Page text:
Will RPA liberate us from spreadsheets?

Eventually maybe, but it won’t fix the poor design of your processes.
17 May 2019 | 41 Shares

It’s not the last you’ll see of them yet. Source: Shutterstock

Here in 2019, businesses are finally beginning to question why they are still copying and pasting data manually between disparate systems.

Spreadsheets and archaic processes are showing their age as leaders wake up to the fact that there are few words more damaging to a business in a digital age than, “But we have always done it this way.”

There is a good reason why you are probably reading more and more about robotic process automation (RPA) in the media. Yes, it’s yet another buzzword and acronym to get to grips with, but RPA is simply the automation of routine business tasks.

When the Everest Group announced that RPA could lead to a cost reduction of nearly 65 percent, many business leaders began exploring the long list of benefits of RPA for enterprises.

RPA offers businesses an opportunity to trial automation without having to commit to an expensive overblown AI (artificial intelligence) project. Not to mention avoiding the dreaded analysis paralysis nightmare. RPA promises to remove all of those time-consuming, repetitive, and mundane tasks and automate them.

The end goal is to improve business efficiency, help employees be more productive, while also increasing profit for businesses too.

By eliminating hours of administrative work, it presents an opportunity for staff to generate and implement new ideas. But many are starting to ask what will happen as organizations leverage this technology at scale. What are we going be doing with all this time we are saving?

With phrases such as digital labor emerging, it’s easy to see why so many are concerned about their future. For example, Automation Anywhere’s digital workers can act as IT Admin, reading support tickets, resetting passwords and generating regular reports. But equally, businesses have been struggling to remove these burdens for years so they can focus on more value-add tasks such as project work.

You won’t find an IT director or CEO defending the need to manually reset user passwords. Isn’t this what progress is supposed to look like? McKinsey & Co. went as far as to suggest that a new range of automation systems could perform the work of 140 million jobs by 2025.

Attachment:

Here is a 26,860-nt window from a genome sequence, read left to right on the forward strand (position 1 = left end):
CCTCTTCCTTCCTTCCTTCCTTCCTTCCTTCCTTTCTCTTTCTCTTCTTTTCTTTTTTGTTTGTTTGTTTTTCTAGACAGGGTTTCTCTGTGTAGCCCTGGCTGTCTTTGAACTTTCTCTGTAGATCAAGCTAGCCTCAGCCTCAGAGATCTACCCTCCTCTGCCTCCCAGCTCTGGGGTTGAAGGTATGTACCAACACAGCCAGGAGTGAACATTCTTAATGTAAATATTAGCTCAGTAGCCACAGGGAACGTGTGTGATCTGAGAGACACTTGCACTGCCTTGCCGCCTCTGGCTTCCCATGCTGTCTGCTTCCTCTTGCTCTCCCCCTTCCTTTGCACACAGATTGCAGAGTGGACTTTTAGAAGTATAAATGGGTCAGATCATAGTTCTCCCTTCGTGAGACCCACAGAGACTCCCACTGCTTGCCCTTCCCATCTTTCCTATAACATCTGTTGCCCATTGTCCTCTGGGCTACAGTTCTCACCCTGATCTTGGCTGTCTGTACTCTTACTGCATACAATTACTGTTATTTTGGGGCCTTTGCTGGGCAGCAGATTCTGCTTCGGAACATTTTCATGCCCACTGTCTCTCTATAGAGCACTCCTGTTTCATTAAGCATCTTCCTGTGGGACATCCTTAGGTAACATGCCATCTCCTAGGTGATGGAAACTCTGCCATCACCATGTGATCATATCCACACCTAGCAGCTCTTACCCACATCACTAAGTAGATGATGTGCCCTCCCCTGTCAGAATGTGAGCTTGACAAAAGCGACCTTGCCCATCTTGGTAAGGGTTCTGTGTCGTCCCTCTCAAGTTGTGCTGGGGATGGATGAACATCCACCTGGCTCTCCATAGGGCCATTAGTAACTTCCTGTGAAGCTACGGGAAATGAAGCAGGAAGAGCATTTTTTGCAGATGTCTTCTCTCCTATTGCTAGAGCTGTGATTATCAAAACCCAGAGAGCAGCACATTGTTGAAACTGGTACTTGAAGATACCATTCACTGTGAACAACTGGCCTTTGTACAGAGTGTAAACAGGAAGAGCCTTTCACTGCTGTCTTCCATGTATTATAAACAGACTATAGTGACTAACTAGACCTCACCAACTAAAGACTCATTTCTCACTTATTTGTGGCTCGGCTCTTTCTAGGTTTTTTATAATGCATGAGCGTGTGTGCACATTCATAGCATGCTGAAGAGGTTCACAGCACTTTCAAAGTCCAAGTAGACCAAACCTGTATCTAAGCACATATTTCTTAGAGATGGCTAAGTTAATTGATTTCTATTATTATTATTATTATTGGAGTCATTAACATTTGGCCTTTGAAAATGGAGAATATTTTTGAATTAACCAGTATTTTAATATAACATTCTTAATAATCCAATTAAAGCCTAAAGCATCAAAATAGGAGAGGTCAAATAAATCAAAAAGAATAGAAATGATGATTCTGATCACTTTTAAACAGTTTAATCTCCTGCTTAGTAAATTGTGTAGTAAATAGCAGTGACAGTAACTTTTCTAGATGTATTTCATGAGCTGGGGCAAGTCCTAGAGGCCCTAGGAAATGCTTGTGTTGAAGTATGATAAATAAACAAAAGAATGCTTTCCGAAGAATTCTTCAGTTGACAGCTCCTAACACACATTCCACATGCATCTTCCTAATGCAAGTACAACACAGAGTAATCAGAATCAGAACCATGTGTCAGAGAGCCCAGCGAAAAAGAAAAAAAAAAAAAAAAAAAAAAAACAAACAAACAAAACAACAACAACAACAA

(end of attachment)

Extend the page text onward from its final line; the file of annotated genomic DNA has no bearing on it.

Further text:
However, many business leaders insist that it’s not about replacing humans with machines. The alternative narrative is around a rewarding job role where staff can focus on more value-adding tasks instead of those with a mundane and repetitive nature. But this is just one concern of many that need to be addressed

Who’s responsible for RPA?

Should RPA be driven by the business or IT? And how do you implement culture change in an organization that has a long history of working in silos? Implementing thousands of bots to do the jobs that nobody wants to do sounds like a fantastic idea on the surface. One of the biggest problems is that RPA is much more time consuming, complex and costly than many of the tech headlines would have you believe.

According to a Deloitte UK study “Only three percent of organizations have managed to scale RPA to a level of 50 or more robots”. Unfortunately, RPA cannot fix the poor design of your processes. We also need to accept that although we are learning to think bigger, we are still a long way from building a next-generation workforce that seamlessly combines both human and digital talent.

Implementing RPA should be driven by much more than a money saving exercise. It should also revolve around the creation of business opportunities rather than the technology itself. Improving data quality, customer and employee satisfaction or the standardization of workflows across an entire business can all help leaders see the bigger picture.

RPA promises to cut costs, boost efficiency while also freeing employees from mind-numbing tasks through the creation of touchless processes. Essentially, it’s introducing a new way of thinking about how business processes operate to drive tangible results. The businesses that leverage AI, RPA and any emerging technology with the aim of eliminating jobs will quickly create as many problems as they solve.

Ironically, the biggest challenge that needs to be overcome is our own lack of understanding and an inherent fear of change.

The solutions of tomorrow should not include replacing humans with machines. The reality is that neither can drive businesses forward in the future by itself. Companies that will thrive and survive will be the ones that learn to leverage the strengths of both man and machine and combine the two effectively.